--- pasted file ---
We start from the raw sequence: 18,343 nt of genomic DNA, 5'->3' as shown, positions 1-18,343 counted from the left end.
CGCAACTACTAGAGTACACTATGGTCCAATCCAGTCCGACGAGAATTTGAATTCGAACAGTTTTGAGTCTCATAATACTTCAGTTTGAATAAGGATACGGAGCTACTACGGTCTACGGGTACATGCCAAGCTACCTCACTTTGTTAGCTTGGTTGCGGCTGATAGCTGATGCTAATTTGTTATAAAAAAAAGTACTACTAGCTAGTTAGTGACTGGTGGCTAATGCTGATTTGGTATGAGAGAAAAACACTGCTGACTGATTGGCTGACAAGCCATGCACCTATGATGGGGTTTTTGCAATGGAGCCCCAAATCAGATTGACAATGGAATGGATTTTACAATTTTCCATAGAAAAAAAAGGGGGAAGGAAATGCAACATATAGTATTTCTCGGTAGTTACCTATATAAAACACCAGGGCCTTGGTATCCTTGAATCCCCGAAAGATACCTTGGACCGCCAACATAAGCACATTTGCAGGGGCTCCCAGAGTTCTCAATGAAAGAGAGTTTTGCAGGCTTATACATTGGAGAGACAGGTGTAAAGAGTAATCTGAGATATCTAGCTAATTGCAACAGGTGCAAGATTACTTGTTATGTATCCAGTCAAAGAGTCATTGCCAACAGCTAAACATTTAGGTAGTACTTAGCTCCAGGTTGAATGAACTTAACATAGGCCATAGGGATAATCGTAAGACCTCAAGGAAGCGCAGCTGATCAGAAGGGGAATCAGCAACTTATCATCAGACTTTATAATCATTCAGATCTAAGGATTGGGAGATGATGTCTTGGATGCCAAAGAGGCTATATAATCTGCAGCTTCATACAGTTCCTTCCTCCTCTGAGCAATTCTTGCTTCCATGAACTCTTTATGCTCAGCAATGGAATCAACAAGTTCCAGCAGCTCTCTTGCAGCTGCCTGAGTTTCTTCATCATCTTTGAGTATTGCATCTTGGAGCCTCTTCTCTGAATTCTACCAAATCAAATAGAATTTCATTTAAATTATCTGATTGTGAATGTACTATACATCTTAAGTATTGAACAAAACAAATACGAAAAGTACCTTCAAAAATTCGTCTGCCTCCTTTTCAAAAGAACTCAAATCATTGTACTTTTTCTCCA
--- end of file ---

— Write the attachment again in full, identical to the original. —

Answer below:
We start from the raw sequence: 18,343 nt of genomic DNA, 5'->3' as shown, positions 1-18,343 counted from the left end.
CGCAACTACTAGAGTACACTATGGTCCAATCCAGTCCGACGAGAATTTGAATTCGAACAGTTTTGAGTCTCATAATACTTCAGTTTGAATAAGGATACGGAGCTACTACGGTCTACGGGTACATGCCAAGCTACCTCACTTTGTTAGCTTGGTTGCGGCTGATAGCTGATGCTAATTTGTTATAAAAAAAAGTACTACTAGCTAGTTAGTGACTGGTGGCTAATGCTGATTTGGTATGAGAGAAAAACACTGCTGACTGATTGGCTGACAAGCCATGCACCTATGATGGGGTTTTTGCAATGGAGCCCCAAATCAGATTGACAATGGAATGGATTTTACAATTTTCCATAGAAAAAAAAGGGGGAAGGAAATGCAACATATAGTATTTCTCGGTAGTTACCTATATAAAACACCAGGGCCTTGGTATCCTTGAATCCCCGAAAGATACCTTGGACCGCCAACATAAGCACATTTGCAGGGGCTCCCAGAGTTCTCAATGAAAGAGAGTTTTGCAGGCTTATACATTGGAGAGACAGGTGTAAAGAGTAATCTGAGATATCTAGCTAATTGCAACAGGTGCAAGATTACTTGTTATGTATCCAGTCAAAGAGTCATTGCCAACAGCTAAACATTTAGGTAGTACTTAGCTCCAGGTTGAATGAACTTAACATAGGCCATAGGGATAATCGTAAGACCTCAAGGAAGCGCAGCTGATCAGAAGGGGAATCAGCAACTTATCATCAGACTTTATAATCATTCAGATCTAAGGATTGGGAGATGATGTCTTGGATGCCAAAGAGGCTATATAATCTGCAGCTTCATACAGTTCCTTCCTCCTCTGAGCAATTCTTGCTTCCATGAACTCTTTATGCTCAGCAATGGAATCAACAAGTTCCAGCAGCTCTCTTGCAGCTGCCTGAGTTTCTTCATCATCTTTGAGTATTGCATCTTGGAGCCTCTTCTCTGAATTCTACCAAATCAAATAGAATTTCATTTAAATTATCTGATTGTGAATGTACTATACATCTTAAGTATTGAACAAAACAAATACGAAAAGTACCTTCAAAAATTCGTCTGCCTCCTTTTCAAAAGAACTCAAATCATTGTACTTTTTCTCCA